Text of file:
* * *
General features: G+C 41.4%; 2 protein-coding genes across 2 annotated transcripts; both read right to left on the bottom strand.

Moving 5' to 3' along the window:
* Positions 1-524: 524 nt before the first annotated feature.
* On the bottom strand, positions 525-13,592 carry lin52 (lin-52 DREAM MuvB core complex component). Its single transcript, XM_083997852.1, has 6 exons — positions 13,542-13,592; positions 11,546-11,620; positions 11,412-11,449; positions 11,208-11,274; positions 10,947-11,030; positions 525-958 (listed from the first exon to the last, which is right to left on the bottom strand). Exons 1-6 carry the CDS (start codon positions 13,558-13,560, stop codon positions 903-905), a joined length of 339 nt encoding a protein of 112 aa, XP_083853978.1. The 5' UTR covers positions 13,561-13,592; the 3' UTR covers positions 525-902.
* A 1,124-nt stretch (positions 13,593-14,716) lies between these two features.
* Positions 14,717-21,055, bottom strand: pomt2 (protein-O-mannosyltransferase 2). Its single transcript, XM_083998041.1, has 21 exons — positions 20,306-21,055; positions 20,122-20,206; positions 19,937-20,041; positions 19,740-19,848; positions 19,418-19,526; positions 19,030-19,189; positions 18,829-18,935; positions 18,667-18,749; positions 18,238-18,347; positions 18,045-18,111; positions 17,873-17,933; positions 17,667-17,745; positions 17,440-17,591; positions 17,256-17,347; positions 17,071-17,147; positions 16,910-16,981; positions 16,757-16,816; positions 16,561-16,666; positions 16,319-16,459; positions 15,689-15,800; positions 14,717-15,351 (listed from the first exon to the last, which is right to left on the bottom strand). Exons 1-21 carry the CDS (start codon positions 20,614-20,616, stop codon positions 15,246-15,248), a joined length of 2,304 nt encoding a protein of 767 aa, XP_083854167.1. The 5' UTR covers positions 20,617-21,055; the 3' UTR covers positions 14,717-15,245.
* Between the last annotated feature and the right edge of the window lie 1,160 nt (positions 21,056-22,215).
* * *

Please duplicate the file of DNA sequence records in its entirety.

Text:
General features: G+C 41.4%; 2 protein-coding genes across 2 annotated transcripts; both read right to left on the bottom strand.

Moving 5' to 3' along the window:
* Positions 1-524: 524 nt before the first annotated feature.
* On the bottom strand, positions 525-13,592 carry lin52 (lin-52 DREAM MuvB core complex component). Its single transcript, XM_083997852.1, has 6 exons — positions 13,542-13,592; positions 11,546-11,620; positions 11,412-11,449; positions 11,208-11,274; positions 10,947-11,030; positions 525-958 (listed from the first exon to the last, which is right to left on the bottom strand). Exons 1-6 carry the CDS (start codon positions 13,558-13,560, stop codon positions 903-905), a joined length of 339 nt encoding a protein of 112 aa, XP_083853978.1. The 5' UTR covers positions 13,561-13,592; the 3' UTR covers positions 525-902.
* A 1,124-nt stretch (positions 13,593-14,716) lies between these two features.
* Positions 14,717-21,055, bottom strand: pomt2 (protein-O-mannosyltransferase 2). Its single transcript, XM_083998041.1, has 21 exons — positions 20,306-21,055; positions 20,122-20,206; positions 19,937-20,041; positions 19,740-19,848; positions 19,418-19,526; positions 19,030-19,189; positions 18,829-18,935; positions 18,667-18,749; positions 18,238-18,347; positions 18,045-18,111; positions 17,873-17,933; positions 17,667-17,745; positions 17,440-17,591; positions 17,256-17,347; positions 17,071-17,147; positions 16,910-16,981; positions 16,757-16,816; positions 16,561-16,666; positions 16,319-16,459; positions 15,689-15,800; positions 14,717-15,351 (listed from the first exon to the last, which is right to left on the bottom strand). Exons 1-21 carry the CDS (start codon positions 20,614-20,616, stop codon positions 15,246-15,248), a joined length of 2,304 nt encoding a protein of 767 aa, XP_083854167.1. The 5' UTR covers positions 20,617-21,055; the 3' UTR covers positions 14,717-15,245.
* Between the last annotated feature and the right edge of the window lie 1,160 nt (positions 21,056-22,215).